Moss Plant Features
Moss is a hot look for designing with plants, both indoors and out. While there are many types of moss, selaginella varieties are among the best houseplants. Those slow-growing, small indoor plants add lots of texture with their beautiful leaves --- and some add color, too!
Mosses are perfect for humid kitchens and bathrooms, as well as terrariums. They can also serve as excellent groundcovers to pair with or grow with or beneath larger moisture-loving houseplants.
If you have questions about growing moss as an indoor plant or out in the landscape, drop us an email!
Moss Growing Instructions
Most moss varieties tolerate low light well. In fact, they do not like much, if any direct sun -- especially in hot-summer climates. Protect mosses from harsh light with a sheer curtain if you grow them in a sunny windowsill.
Mosses typically like consistently moist soil, so water them regularly to prevent them from drying out. These indoor plants also like high humidity, so keep them in a humid atmosphere such as a terrarium.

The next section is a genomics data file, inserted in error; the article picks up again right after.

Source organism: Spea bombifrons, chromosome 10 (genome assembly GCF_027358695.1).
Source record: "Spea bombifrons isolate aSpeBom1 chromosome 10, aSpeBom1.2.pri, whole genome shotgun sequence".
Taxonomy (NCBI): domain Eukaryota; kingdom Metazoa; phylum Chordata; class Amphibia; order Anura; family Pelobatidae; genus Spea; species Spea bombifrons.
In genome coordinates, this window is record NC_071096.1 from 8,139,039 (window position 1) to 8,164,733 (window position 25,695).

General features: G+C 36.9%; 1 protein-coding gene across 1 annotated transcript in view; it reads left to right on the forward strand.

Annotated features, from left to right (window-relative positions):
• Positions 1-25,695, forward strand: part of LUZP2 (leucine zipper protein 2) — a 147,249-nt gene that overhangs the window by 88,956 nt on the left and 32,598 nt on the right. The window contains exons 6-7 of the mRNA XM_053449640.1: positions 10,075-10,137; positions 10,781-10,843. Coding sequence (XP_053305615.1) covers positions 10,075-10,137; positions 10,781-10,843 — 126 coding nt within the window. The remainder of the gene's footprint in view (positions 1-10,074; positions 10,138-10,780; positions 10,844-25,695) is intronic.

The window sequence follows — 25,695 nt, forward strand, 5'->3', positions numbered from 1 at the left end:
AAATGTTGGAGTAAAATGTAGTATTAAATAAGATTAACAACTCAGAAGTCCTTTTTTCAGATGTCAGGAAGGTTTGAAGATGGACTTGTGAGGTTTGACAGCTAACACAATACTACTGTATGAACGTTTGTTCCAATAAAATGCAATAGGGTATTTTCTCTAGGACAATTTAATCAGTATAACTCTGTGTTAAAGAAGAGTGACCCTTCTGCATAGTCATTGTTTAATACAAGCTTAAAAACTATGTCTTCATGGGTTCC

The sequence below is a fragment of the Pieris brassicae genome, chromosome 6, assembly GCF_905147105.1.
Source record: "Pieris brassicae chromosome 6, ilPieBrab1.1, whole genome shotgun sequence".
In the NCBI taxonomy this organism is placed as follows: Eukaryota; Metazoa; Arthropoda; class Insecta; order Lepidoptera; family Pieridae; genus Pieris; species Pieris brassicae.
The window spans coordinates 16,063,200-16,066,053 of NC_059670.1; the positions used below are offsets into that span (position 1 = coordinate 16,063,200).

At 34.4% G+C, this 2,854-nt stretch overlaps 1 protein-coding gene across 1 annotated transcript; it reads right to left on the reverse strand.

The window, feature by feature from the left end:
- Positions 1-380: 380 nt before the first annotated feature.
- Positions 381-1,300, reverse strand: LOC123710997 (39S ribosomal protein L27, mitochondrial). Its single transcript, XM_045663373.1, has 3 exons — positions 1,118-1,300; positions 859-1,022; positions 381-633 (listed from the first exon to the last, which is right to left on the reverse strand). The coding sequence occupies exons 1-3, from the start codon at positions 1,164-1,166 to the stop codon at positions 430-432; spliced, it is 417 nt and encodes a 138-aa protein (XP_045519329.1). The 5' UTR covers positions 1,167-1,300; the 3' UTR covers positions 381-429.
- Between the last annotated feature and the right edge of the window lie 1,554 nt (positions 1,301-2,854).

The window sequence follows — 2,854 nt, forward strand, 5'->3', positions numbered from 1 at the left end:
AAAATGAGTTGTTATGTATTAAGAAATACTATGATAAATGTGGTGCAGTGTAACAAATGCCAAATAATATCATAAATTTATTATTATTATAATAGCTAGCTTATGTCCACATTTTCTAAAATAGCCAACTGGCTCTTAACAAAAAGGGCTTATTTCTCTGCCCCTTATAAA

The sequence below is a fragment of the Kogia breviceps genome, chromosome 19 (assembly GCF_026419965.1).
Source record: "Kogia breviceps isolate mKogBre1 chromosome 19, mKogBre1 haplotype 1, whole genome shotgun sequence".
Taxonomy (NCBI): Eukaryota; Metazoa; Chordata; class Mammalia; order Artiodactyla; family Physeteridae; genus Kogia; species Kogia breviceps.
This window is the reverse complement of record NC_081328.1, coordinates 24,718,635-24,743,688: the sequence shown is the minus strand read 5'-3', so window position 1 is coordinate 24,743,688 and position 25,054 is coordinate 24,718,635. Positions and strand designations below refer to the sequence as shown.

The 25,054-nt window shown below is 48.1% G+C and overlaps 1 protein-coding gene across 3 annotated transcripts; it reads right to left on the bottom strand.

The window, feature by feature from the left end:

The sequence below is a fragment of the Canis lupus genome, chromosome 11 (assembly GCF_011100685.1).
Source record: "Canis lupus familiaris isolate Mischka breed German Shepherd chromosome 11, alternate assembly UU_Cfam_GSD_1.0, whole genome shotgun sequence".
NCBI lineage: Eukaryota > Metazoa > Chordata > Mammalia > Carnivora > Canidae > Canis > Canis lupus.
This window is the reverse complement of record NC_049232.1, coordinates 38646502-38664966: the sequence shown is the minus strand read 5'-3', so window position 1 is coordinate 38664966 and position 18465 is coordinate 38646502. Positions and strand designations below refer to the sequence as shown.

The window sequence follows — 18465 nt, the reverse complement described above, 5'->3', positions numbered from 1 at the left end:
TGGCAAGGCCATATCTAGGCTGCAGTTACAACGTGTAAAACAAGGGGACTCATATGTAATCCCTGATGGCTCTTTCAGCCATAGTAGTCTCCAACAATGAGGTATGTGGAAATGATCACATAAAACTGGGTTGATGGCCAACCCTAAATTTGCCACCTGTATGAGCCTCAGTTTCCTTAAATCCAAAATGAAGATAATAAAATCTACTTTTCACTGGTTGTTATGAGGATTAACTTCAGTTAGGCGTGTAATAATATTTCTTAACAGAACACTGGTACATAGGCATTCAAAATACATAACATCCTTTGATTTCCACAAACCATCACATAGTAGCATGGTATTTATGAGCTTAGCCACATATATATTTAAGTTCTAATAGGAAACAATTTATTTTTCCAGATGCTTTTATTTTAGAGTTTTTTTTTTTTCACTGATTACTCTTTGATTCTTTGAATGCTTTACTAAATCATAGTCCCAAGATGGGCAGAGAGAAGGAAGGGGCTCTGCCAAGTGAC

Mosses typically don't require fertilization. In fact, too much fertilizer can easily burn their roots.
Note: Moss varieties are not intended for animal or human consumption.
Indoors: Low light
Constantly moist soil
Purifies the air
Complement your Moss with these varieties:
Grow beautiful mosses with lovely tropical plants such as calathea for a fun Zen look.
Nerve plant is plenty colorful, but looks even better when grown in a bed of rich green moss.
Varieties: Our Favorites
Asian spikemoss has a lush texture and soft, ferny-looking foliage. It loves moist soil and can be grown in soggy soil.Exotic Angel
Selaginella kraussiana 'Aurea'
This slow-growing tropical houseplant likes humid air and rewards you with a brilliant show of bright golden-yellow foliage.Exotic Angel
Also called peacock moss, rainbow moss is so-called because its metallic blue-green foliage is accented with beautiful shades of copper, orange, and bronze.Exotic Angel